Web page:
Being True To Trulia: Do Disclosure-Only Settlements In Merger Objection Lawsuits Harm Shareholders?, Eric L. Talley, Giuseppe Dari‐Mattiacci Jan 2019

Being True To Trulia: Do Disclosure-Only Settlements In Merger Objection Lawsuits Harm Shareholders?, Eric L. Talley, Giuseppe Dari‐Mattiacci

Faculty Scholarship

A significant debate within mergers and acquisitions law concerns the explosive popularity of the “merger objection lawsuit” (MOL), a shareholder action seeking to enjoin an announced deal on fiduciary duty grounds. MOLs blossomed during the Financial Crisis, becoming popularly associated with “shareholder shakedowns,” whereby quick-triggered plaintiff attorneys would file against – and then rapidly settle with – acquirers, typically on non-monetary terms containing modest added disclosures in exchange for blanket class releases and attorney fee awards. This practice unleashed a torrent of criticism from lawyers, commentators, academics, and (ultimately) judges, culminating in a doctrinal shift in Delaware law in the January 2016 ...


The Core Corporate Governance Puzzle: Contextualizing The Link To Performance, Merritt B. Fox, Ronald J. Gilson, Darius Palia Jan 2019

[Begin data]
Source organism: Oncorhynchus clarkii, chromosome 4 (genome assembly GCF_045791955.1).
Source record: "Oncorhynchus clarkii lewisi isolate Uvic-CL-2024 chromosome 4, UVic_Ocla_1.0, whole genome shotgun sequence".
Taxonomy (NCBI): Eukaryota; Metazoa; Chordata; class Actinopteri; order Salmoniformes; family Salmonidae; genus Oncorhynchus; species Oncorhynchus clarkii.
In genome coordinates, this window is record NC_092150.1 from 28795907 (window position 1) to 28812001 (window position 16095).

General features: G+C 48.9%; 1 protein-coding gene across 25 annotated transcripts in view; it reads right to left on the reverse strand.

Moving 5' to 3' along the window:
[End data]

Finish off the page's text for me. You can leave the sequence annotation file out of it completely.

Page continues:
The Core Corporate Governance Puzzle: Contextualizing The Link To Performance, Merritt B. Fox, Ronald J. Gilson, Darius Palia

Faculty Scholarship

There is a puzzle at the core of corporate governance theory. Prior scholarship reports a strong relationship between firms best at creating shareholder value and those rated highly by the established corporate governance indices. Little work explores why, however. We hypothesize that the link between governance and performance depends centrally on context. We illustrate the importance of context by exploring circumstances when a firm's governance structure can operate as a signal of the quality of its management. The idea is that better managers are on average more likely to choose a highly rated governance structure than are bad managers ...


The Data Standardization Challenge, Kathryn Judge, Richard Berner Jan 2019

The Data Standardization Challenge, Kathryn Judge, Richard Berner

Faculty Scholarship

Data standardization offers significant benefits for industry and regulators alike, suggesting that it should be easy. In practice, however, the process has been difficult and slow moving. Moving from an abstract incentive-based analysis to one focused on institutional detail reveals myriad frictions favoring the status quo despite foregone gains. This paper explores the benefits of and challenges confronting standardization, why it should be a top regulatory priority, and how to overcome some of the obstacles to implementation.

The paper also uses data standardization as a lens into the challenges that impede optimal financial regulation. Alongside capture and other common explanations ...


Some Issues On The Law Of Direct Damages (Us And Uk), Victor P. Goldberg Jan 2019

Some Issues On The Law Of Direct Damages (Us And Uk), Victor P. Goldberg

Faculty Scholarship